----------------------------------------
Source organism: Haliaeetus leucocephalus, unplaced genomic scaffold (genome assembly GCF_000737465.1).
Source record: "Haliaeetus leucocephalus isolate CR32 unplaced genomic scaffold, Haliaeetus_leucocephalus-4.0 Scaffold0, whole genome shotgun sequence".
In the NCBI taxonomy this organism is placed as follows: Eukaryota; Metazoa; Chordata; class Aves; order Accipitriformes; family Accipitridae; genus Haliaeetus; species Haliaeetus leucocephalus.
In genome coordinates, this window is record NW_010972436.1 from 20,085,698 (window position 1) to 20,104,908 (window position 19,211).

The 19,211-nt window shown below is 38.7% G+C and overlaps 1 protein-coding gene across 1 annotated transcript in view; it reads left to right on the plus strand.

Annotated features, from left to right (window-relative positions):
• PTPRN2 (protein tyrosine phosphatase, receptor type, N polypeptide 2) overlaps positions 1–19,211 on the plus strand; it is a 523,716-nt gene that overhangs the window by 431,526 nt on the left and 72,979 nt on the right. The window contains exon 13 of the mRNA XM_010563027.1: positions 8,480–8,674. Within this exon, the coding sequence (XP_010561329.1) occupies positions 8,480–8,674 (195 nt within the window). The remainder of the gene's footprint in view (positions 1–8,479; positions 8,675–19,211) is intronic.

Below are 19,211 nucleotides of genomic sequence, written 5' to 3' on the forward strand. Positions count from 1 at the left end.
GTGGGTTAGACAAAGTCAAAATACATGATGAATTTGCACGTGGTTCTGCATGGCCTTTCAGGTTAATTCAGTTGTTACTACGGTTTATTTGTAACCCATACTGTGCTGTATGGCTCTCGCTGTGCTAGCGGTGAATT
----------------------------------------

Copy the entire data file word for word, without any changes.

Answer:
Source organism: Haliaeetus leucocephalus, unplaced genomic scaffold (genome assembly GCF_000737465.1).
Source record: "Haliaeetus leucocephalus isolate CR32 unplaced genomic scaffold, Haliaeetus_leucocephalus-4.0 Scaffold0, whole genome shotgun sequence".
In the NCBI taxonomy this organism is placed as follows: Eukaryota; Metazoa; Chordata; class Aves; order Accipitriformes; family Accipitridae; genus Haliaeetus; species Haliaeetus leucocephalus.
In genome coordinates, this window is record NW_010972436.1 from 20,085,698 (window position 1) to 20,104,908 (window position 19,211).

The 19,211-nt window shown below is 38.7% G+C and overlaps 1 protein-coding gene across 1 annotated transcript in view; it reads left to right on the plus strand.

Annotated features, from left to right (window-relative positions):
• PTPRN2 (protein tyrosine phosphatase, receptor type, N polypeptide 2) overlaps positions 1–19,211 on the plus strand; it is a 523,716-nt gene that overhangs the window by 431,526 nt on the left and 72,979 nt on the right. The window contains exon 13 of the mRNA XM_010563027.1: positions 8,480–8,674. Within this exon, the coding sequence (XP_010561329.1) occupies positions 8,480–8,674 (195 nt within the window). The remainder of the gene's footprint in view (positions 1–8,479; positions 8,675–19,211) is intronic.

Below are 19,211 nucleotides of genomic sequence, written 5' to 3' on the forward strand. Positions count from 1 at the left end.
GTGGGTTAGACAAAGTCAAAATACATGATGAATTTGCACGTGGTTCTGCATGGCCTTTCAGGTTAATTCAGTTGTTACTACGGTTTATTTGTAACCCATACTGTGCTGTATGGCTCTCGCTGTGCTAGCGGTGAATT